700Gb / second – The Wiggo Effect

The BBC are justifiably proud of some of the stats they have released today relating to their performance during the 2012 London Olympics. Having seen records of their own broken with number of users online, increases of new users, bandwidth used and concurrent streams.

With the BBC showing up to 24 different streams online, it was bound to break bandwidth records, serving up to 2.8 Petabytes (1 Petabyte is 1024 Gigabytes) of data is no small feat. Over 51 million people consumed content from the BBC during the olympics.

During the peak, they were streaming at 700 Gigabits per second, Bradley Wiggins winning gold brought more users online to see the event. Move over the Slashdotting, we’ve now got the Wiggo Effect.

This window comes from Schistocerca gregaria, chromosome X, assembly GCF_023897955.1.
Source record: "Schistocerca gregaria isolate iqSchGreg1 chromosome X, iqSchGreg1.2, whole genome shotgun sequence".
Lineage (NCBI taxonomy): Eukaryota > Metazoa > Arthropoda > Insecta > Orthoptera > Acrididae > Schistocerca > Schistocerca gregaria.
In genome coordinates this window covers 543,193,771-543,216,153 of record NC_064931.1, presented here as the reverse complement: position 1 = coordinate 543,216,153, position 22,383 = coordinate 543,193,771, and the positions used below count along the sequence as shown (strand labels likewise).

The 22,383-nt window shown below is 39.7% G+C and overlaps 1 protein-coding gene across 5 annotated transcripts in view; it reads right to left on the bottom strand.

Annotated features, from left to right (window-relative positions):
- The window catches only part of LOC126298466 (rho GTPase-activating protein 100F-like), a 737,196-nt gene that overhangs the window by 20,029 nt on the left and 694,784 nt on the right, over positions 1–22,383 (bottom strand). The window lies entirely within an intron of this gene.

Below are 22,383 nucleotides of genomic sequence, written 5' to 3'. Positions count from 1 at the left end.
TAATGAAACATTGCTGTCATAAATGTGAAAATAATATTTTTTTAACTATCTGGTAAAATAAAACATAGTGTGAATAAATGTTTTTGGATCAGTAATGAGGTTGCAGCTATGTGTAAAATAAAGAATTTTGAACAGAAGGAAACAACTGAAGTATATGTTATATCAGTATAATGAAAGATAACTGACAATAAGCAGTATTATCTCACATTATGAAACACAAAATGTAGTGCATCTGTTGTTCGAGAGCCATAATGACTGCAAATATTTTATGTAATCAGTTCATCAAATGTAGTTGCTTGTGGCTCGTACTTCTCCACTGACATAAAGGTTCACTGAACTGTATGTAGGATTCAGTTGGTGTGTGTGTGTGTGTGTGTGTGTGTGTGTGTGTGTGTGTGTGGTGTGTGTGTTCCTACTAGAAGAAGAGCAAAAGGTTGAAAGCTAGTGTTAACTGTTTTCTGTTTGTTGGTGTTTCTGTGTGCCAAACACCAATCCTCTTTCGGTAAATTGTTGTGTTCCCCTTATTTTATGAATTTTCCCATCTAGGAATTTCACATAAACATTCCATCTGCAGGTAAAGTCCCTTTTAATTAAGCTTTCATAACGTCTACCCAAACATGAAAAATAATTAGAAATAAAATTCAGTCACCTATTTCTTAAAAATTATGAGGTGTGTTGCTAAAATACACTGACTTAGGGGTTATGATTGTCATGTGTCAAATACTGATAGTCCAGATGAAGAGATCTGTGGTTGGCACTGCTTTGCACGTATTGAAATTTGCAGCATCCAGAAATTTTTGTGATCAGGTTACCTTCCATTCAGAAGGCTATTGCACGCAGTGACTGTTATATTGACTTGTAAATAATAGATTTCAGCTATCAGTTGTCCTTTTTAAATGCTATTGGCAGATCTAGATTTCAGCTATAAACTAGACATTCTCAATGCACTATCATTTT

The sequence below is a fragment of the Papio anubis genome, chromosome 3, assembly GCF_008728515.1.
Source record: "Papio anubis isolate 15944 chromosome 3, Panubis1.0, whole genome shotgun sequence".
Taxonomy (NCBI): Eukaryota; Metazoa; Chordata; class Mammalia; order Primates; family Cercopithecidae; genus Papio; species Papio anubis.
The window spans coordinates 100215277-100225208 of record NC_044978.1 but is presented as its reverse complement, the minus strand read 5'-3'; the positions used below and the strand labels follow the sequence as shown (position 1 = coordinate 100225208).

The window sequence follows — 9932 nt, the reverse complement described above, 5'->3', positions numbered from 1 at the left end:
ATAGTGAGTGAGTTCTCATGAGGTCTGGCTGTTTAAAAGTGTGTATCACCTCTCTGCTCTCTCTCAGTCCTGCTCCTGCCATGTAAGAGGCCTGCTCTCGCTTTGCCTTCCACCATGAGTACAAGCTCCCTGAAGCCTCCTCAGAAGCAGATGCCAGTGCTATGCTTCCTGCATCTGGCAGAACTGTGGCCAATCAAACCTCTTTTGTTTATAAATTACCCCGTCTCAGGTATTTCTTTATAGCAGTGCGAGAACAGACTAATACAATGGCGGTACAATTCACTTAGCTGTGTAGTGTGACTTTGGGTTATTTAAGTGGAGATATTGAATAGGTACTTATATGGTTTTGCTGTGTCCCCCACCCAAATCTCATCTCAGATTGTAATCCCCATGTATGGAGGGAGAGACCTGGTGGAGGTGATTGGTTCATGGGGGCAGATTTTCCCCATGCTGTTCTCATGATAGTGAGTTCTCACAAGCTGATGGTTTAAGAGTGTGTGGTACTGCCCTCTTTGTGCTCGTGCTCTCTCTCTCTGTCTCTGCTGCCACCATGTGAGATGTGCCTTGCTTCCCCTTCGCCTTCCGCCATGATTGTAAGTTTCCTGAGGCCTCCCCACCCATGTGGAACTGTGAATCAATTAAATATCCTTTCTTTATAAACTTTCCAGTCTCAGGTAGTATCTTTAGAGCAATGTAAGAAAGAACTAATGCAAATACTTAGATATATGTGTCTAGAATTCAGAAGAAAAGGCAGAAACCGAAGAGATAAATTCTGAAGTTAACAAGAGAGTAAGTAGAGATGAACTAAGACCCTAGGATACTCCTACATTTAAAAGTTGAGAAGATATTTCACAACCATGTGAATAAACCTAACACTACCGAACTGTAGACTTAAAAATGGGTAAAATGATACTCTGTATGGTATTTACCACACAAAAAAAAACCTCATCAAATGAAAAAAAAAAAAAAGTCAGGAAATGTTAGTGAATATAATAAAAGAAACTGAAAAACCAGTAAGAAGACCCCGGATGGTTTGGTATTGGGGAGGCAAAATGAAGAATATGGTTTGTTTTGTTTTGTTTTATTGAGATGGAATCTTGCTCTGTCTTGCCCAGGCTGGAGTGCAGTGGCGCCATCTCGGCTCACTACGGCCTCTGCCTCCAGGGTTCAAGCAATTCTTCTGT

One thing that stands out from the stats is the number of users now watching from various mobile devices. Phones or tablets via both 3g (mobile data) and wifi. It appears that a lot of us were catching up on activities on phones during commuting times, but using tablets once home.

The BBC will now continue to use the infrastructure and technology they have put in place for future events, both sports and other events. With the olympics having brought a lot of new users to the online systems, now the task is to keep those users online, bringing them back for further events.

The BBC published more detailed stats on their blog – http://www.bbc.co.uk/blogs/bbcinternet/2012/08/digital_olympics_reach_stream_stats.html